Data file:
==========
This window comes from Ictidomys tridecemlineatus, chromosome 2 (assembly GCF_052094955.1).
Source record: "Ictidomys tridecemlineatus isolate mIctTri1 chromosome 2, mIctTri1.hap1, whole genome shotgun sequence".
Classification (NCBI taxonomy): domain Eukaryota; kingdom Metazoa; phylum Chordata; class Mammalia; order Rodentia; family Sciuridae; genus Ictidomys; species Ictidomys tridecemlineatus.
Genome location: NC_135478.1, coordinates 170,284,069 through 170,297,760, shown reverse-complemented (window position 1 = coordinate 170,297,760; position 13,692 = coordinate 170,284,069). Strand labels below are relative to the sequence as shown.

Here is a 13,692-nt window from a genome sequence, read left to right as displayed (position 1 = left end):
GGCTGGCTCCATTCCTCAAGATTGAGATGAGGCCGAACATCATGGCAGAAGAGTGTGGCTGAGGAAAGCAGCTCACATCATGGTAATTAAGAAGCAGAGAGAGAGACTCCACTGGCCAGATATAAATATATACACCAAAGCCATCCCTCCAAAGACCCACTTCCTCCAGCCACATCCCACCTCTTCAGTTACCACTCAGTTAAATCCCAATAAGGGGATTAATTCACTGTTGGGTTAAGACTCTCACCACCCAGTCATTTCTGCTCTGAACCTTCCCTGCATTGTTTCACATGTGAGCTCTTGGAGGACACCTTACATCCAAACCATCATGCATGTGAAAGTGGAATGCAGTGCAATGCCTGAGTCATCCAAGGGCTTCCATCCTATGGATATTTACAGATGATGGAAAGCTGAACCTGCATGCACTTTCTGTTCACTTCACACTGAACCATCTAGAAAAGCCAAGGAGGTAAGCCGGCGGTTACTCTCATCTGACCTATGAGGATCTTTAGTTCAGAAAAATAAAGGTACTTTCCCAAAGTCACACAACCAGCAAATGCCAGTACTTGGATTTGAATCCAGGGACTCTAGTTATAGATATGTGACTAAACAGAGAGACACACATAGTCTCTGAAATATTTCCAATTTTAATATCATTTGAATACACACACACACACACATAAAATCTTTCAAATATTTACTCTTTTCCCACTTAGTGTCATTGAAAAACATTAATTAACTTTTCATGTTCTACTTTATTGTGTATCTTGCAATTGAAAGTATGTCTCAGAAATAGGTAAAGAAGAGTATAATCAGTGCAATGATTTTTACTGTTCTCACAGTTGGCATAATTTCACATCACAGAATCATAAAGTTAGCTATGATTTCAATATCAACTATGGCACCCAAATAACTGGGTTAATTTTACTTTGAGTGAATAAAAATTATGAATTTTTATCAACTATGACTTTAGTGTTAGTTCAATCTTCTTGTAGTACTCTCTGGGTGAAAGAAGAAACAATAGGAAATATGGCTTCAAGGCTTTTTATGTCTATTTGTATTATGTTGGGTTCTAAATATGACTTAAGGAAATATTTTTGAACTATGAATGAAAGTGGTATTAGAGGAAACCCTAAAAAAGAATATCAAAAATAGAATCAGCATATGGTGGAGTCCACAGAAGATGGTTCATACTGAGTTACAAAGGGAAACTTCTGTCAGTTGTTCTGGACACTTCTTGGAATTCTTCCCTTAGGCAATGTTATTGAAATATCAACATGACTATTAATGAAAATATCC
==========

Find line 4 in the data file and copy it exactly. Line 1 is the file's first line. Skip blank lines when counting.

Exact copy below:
Genome location: NC_135478.1, coordinates 170,284,069 through 170,297,760, shown reverse-complemented (window position 1 = coordinate 170,297,760; position 13,692 = coordinate 170,284,069). Strand labels below are relative to the sequence as shown.